After I read excerpts from Mavis Gallant’s diaries, I went into The New Yorker‘s online archives and read one of her short stories from 1963, called “An Unmarried Man’s Summer.” It had hints of the subtle (or sometimes not-so-subtle) social criticism I love so much in Dorothy Parker’s short stories and Joan Didion’s reportage.
In 1952, with hardly a penny in her pocket while she waited for payment for her stories (perhaps this is what Taylor Cotter is missing out on), Gallant wrote from Madrid:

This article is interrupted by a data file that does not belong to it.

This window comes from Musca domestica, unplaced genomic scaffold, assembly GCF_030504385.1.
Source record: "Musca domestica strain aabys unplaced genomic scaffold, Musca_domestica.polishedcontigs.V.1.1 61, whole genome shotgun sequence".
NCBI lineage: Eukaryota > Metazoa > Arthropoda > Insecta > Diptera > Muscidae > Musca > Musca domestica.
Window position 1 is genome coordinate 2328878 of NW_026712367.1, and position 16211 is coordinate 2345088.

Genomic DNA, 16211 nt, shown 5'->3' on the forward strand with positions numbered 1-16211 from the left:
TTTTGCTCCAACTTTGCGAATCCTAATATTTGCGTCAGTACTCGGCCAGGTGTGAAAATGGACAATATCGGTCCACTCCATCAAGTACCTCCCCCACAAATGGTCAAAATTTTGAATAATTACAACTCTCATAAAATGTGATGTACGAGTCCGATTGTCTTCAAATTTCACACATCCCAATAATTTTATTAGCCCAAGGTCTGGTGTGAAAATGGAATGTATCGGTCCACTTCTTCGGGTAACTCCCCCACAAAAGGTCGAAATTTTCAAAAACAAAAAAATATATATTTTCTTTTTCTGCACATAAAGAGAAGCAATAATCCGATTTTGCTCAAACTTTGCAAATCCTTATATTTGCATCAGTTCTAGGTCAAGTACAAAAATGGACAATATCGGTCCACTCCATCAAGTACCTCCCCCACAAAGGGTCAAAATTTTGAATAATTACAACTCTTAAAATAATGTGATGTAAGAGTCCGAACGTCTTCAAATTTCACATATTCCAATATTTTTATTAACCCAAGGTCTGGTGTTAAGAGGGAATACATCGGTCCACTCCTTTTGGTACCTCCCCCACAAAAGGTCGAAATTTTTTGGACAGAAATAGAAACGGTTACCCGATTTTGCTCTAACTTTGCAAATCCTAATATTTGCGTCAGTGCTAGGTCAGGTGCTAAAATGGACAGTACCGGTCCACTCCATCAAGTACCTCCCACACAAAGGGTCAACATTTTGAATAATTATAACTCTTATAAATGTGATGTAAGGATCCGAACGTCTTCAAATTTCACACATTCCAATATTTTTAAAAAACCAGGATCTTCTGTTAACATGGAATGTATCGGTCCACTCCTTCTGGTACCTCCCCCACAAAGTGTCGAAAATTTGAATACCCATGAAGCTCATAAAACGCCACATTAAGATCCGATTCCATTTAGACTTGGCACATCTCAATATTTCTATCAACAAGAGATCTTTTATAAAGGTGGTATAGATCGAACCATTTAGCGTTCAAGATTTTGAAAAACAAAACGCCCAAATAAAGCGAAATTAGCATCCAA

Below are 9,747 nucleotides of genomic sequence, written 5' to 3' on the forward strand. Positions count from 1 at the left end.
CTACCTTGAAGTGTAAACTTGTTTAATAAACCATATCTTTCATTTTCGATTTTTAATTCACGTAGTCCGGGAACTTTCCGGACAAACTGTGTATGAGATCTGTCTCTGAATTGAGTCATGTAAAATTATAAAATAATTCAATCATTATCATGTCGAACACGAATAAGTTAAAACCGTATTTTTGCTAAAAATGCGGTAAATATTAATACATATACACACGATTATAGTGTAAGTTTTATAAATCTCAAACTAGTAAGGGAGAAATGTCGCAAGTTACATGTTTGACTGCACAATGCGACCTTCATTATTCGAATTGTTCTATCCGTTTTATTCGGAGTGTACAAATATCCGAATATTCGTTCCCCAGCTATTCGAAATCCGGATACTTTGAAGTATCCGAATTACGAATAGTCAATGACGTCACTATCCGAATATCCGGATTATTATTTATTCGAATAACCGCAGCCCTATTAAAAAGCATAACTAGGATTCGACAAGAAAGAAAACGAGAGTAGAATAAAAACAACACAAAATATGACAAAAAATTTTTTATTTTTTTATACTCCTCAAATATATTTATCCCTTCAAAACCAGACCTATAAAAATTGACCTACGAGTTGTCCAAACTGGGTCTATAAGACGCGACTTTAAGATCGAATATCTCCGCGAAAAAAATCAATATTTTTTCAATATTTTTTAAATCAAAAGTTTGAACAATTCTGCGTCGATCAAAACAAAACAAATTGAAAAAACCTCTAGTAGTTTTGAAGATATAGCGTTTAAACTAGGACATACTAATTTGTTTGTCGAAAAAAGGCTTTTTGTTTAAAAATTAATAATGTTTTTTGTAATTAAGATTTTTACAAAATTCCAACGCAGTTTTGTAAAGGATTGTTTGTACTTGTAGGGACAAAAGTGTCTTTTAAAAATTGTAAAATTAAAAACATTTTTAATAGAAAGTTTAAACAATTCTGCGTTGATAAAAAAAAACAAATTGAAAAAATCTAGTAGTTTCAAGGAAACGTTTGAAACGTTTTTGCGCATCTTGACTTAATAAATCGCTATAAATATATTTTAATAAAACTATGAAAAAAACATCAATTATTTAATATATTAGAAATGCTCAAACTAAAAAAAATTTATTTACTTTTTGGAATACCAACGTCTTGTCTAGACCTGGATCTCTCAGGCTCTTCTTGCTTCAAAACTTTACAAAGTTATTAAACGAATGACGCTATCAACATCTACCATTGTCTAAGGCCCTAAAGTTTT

“And now it is suddenly cold, like March in New York. This place cries to be written about–the passive, shuffling crowds, crowds everywhere, levelled off, everyone the same. Well-dressed people are the exception, and the gap between them and the rest of us can be measured in miles. I am really shabby now: I noticed it yesterday when I passed two beautifully groomed women, hair waved, good suits, perfume. They brushed by me with the same half-curious, half-impatient air they had for the rest of the street. I have only my Austrian shoes left, very scuffed, and stockings so full of runs that I can scarcely fasten the garter. They’re so sheer that the runs don’t show. Other clothes very tacky: everything needs cleaning. (Mummy’s only advice to me, ever, in her whole life, was ‘Don’t buy cheap clothes.’) Nothing looks working-class, but just Madrid-level seedy. When I think of my life before I came here, it is like someone else’s life, something I am being told. I can’t write to anyone. At the moment, I haven’t the postage, but, even if I had, what to say? I am not pitying myself, because I chose it. Evidently this is the way it has to be. I am committed. It is a question of writing or not writing. There is no other way. If there is, I missed it.”